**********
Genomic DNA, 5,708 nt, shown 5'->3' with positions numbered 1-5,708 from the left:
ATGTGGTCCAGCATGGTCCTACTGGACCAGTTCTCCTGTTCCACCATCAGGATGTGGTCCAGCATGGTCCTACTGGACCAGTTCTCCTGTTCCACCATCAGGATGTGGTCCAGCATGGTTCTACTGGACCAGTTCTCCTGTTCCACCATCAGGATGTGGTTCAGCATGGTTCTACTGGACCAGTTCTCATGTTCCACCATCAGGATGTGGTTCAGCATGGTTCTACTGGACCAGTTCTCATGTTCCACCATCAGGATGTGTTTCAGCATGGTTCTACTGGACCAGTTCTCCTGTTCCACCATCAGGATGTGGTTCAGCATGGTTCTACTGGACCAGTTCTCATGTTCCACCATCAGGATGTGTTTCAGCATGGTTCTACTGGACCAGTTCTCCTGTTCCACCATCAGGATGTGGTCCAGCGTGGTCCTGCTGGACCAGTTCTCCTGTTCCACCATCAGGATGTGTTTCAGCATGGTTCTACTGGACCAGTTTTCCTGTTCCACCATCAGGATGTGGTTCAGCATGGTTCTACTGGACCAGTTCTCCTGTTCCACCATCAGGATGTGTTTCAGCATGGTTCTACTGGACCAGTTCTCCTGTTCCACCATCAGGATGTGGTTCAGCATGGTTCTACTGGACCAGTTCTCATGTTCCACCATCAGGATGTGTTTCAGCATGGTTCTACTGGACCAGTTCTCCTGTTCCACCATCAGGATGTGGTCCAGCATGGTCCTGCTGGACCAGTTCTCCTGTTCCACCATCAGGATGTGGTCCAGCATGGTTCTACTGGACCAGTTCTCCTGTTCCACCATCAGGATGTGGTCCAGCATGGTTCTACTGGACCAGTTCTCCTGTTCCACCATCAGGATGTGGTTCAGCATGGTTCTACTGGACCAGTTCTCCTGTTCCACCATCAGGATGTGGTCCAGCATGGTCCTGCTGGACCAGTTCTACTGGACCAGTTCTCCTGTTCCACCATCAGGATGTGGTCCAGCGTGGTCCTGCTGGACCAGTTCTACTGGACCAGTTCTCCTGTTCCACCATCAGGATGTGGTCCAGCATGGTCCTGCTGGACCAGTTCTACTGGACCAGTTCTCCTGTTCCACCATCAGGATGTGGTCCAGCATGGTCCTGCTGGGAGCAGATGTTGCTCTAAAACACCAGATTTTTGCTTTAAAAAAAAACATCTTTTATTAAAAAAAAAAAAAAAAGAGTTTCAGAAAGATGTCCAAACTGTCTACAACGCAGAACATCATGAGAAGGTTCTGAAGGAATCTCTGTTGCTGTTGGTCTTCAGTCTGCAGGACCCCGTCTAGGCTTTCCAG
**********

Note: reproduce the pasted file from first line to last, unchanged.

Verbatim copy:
Genomic DNA, 5,708 nt, shown 5'->3' with positions numbered 1-5,708 from the left:
ATGTGGTCCAGCATGGTCCTACTGGACCAGTTCTCCTGTTCCACCATCAGGATGTGGTCCAGCATGGTCCTACTGGACCAGTTCTCCTGTTCCACCATCAGGATGTGGTCCAGCATGGTTCTACTGGACCAGTTCTCCTGTTCCACCATCAGGATGTGGTTCAGCATGGTTCTACTGGACCAGTTCTCATGTTCCACCATCAGGATGTGGTTCAGCATGGTTCTACTGGACCAGTTCTCATGTTCCACCATCAGGATGTGTTTCAGCATGGTTCTACTGGACCAGTTCTCCTGTTCCACCATCAGGATGTGGTTCAGCATGGTTCTACTGGACCAGTTCTCATGTTCCACCATCAGGATGTGTTTCAGCATGGTTCTACTGGACCAGTTCTCCTGTTCCACCATCAGGATGTGGTCCAGCGTGGTCCTGCTGGACCAGTTCTCCTGTTCCACCATCAGGATGTGTTTCAGCATGGTTCTACTGGACCAGTTTTCCTGTTCCACCATCAGGATGTGGTTCAGCATGGTTCTACTGGACCAGTTCTCCTGTTCCACCATCAGGATGTGTTTCAGCATGGTTCTACTGGACCAGTTCTCCTGTTCCACCATCAGGATGTGGTTCAGCATGGTTCTACTGGACCAGTTCTCATGTTCCACCATCAGGATGTGTTTCAGCATGGTTCTACTGGACCAGTTCTCCTGTTCCACCATCAGGATGTGGTCCAGCATGGTCCTGCTGGACCAGTTCTCCTGTTCCACCATCAGGATGTGGTCCAGCATGGTTCTACTGGACCAGTTCTCCTGTTCCACCATCAGGATGTGGTCCAGCATGGTTCTACTGGACCAGTTCTCCTGTTCCACCATCAGGATGTGGTTCAGCATGGTTCTACTGGACCAGTTCTCCTGTTCCACCATCAGGATGTGGTCCAGCATGGTCCTGCTGGACCAGTTCTACTGGACCAGTTCTCCTGTTCCACCATCAGGATGTGGTCCAGCGTGGTCCTGCTGGACCAGTTCTACTGGACCAGTTCTCCTGTTCCACCATCAGGATGTGGTCCAGCATGGTCCTGCTGGACCAGTTCTACTGGACCAGTTCTCCTGTTCCACCATCAGGATGTGGTCCAGCATGGTCCTGCTGGGAGCAGATGTTGCTCTAAAACACCAGATTTTTGCTTTAAAAAAAAACATCTTTTATTAAAAAAAAAAAAAAAAGAGTTTCAGAAAGATGTCCAAACTGTCTACAACGCAGAACATCATGAGAAGGTTCTGAAGGAATCTCTGTTGCTGTTGGTCTTCAGTCTGCAGGACCCCGTCTAGGCTTTCCAG